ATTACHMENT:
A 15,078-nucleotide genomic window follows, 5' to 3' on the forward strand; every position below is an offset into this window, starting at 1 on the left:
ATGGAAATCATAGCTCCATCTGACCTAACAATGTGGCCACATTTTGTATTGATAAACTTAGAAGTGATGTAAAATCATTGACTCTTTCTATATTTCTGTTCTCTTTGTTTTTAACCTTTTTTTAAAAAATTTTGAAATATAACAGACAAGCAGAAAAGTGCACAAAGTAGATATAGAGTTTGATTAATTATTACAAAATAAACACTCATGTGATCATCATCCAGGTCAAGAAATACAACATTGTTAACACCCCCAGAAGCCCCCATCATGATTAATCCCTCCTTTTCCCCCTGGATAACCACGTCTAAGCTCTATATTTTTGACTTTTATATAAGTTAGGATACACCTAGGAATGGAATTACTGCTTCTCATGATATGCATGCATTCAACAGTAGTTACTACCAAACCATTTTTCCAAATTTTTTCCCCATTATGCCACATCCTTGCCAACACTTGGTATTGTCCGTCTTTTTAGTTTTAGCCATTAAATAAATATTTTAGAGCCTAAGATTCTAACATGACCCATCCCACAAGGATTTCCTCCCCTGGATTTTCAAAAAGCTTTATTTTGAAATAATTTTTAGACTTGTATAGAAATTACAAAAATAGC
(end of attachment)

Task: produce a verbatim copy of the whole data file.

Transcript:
A 15,078-nucleotide genomic window follows, 5' to 3' on the forward strand; every position below is an offset into this window, starting at 1 on the left:
ATGGAAATCATAGCTCCATCTGACCTAACAATGTGGCCACATTTTGTATTGATAAACTTAGAAGTGATGTAAAATCATTGACTCTTTCTATATTTCTGTTCTCTTTGTTTTTAACCTTTTTTTAAAAAATTTTGAAATATAACAGACAAGCAGAAAAGTGCACAAAGTAGATATAGAGTTTGATTAATTATTACAAAATAAACACTCATGTGATCATCATCCAGGTCAAGAAATACAACATTGTTAACACCCCCAGAAGCCCCCATCATGATTAATCCCTCCTTTTCCCCCTGGATAACCACGTCTAAGCTCTATATTTTTGACTTTTATATAAGTTAGGATACACCTAGGAATGGAATTACTGCTTCTCATGATATGCATGCATTCAACAGTAGTTACTACCAAACCATTTTTCCAAATTTTTTCCCCATTATGCCACATCCTTGCCAACACTTGGTATTGTCCGTCTTTTTAGTTTTAGCCATTAAATAAATATTTTAGAGCCTAAGATTCTAACATGACCCATCCCACAAGGATTTCCTCCCCTGGATTTTCAAAAAGCTTTATTTTGAAATAATTTTTAGACTTGTATAGAAATTACAAAAATAGC